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Mine Countermeasures (MCM) technologies for Anti-Submarine Warfare (ASW) , Surface Warfare (SUW) , and counter terrorism missions

Sea mines are one of the cheapest and most dangerous threats for naval forces; a reality experienced in both World Wars and the Korean War. In order to mitigate the impacts and risks of sea mines on naval operations, advanced navies have been increasing their investments in autonomous Mine Countermeasure (MCM) capabilities for two decades.


Mine countermeasures is a difficult, time consuming and risky job. Pressure builds quickly too. A single suspect rogue mine can force your fleet to wait while you clear it. That pressure is nothing like the nightmare scenario of not detecting that mine. Fortunately, the arsenal to conduct this fight is growing.


Militaries are becoming increasingly reliant on the unmanned ground, sea, and aerial vehicles to carry out dull, dirty, and dangerous missions. The introduction of new off-board tools for mine counter measures like unmanned underwater vehicles (UUV) and unmanned surface vessels (USV) are transforming the traditional means of conducting mine warfare. Navies are putting many of these systems through their paces in aid of their expeditionary forces.


Captain Nurettin Sevi, Turkish Navy, Aerospace and Defense analyst at GlobalData comments: “Modern mines have become more sophisticated with their stealth, multisensory fused and anti-sweep/anti-hunt features. Navies worldwide are seeking the best solution enabling them to detect, sweep and hunt sea mines cost-effectively, safely and swiftly. Thus, MCM is undergoing a major transition from traditional mine-hunting to an unmanned and autonomous future. UVs offer an optimum solution to this threat. They provide strategic and operational advantages to navies and security forces by reducing the maintenance and operating costs and human risk significantly in MCM operations, as well as by extending the reach of information, surveillance and reconnaissance collection.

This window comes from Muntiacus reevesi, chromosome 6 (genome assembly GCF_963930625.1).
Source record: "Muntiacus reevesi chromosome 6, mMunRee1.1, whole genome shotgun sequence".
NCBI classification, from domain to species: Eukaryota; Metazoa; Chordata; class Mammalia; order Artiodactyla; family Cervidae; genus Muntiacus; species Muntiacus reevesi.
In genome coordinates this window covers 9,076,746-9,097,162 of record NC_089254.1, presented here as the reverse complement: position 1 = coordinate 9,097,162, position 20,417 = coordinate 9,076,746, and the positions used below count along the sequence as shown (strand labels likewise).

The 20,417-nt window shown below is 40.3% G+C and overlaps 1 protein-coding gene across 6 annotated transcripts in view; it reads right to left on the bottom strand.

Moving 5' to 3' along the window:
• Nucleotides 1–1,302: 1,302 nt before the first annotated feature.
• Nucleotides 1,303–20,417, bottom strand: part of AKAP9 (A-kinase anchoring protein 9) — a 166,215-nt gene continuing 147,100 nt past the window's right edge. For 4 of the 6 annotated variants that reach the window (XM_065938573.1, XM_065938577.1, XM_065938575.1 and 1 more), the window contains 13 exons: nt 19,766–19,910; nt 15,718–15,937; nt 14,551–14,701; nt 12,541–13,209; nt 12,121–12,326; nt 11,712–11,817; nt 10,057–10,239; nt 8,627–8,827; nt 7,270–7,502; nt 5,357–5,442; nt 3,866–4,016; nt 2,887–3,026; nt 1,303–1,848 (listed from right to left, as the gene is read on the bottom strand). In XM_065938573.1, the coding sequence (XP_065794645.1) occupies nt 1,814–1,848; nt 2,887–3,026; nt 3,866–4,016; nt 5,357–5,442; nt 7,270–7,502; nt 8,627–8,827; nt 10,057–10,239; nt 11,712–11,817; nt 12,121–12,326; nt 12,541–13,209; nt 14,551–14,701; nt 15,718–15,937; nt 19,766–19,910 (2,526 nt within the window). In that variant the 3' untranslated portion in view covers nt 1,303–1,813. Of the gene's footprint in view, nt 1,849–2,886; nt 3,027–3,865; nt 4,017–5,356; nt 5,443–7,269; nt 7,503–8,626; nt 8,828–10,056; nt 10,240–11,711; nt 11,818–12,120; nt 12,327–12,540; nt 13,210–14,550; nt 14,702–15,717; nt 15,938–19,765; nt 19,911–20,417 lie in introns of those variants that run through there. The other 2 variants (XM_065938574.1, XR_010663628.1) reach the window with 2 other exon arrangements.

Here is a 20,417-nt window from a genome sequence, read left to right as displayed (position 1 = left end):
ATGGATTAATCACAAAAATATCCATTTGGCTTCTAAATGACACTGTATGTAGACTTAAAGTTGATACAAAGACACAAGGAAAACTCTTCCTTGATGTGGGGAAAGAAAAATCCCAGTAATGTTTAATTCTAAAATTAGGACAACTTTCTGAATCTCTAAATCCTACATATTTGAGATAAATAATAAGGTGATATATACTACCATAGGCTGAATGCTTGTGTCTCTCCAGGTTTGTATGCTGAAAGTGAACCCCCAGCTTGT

Unmanned Surface Vehicles (USV )

Unmanned Surface Vehicles (USV ) is a vehicle that operates at or near the sea surface and  has no vehicle operators on board. The USV are increasingly employed as they  collect data for longer periods of time, at a fraction of the cost of Research ships, and with wide ranging scientific and industrial applications – from monitoring marine life to military surveillance, piracy control, fisheries protection and the offshore gas, oil and renewables industries.


For Navies operating at or near the sea surface gives USVs the ability to perform continuous surveillance and  communicating the dats with suitably-equipped surface, air and underwater assets. USV mission package  are Mine Countermeasures (MCM) , Anti-Submarine Warfare (ASW) , Maritime Security , Surface Warfare (SUW) , Special Operations Forces (SOF) Support , Electronic Warfare (EW)  and Maritime Interdiction Operations (MIO) Support.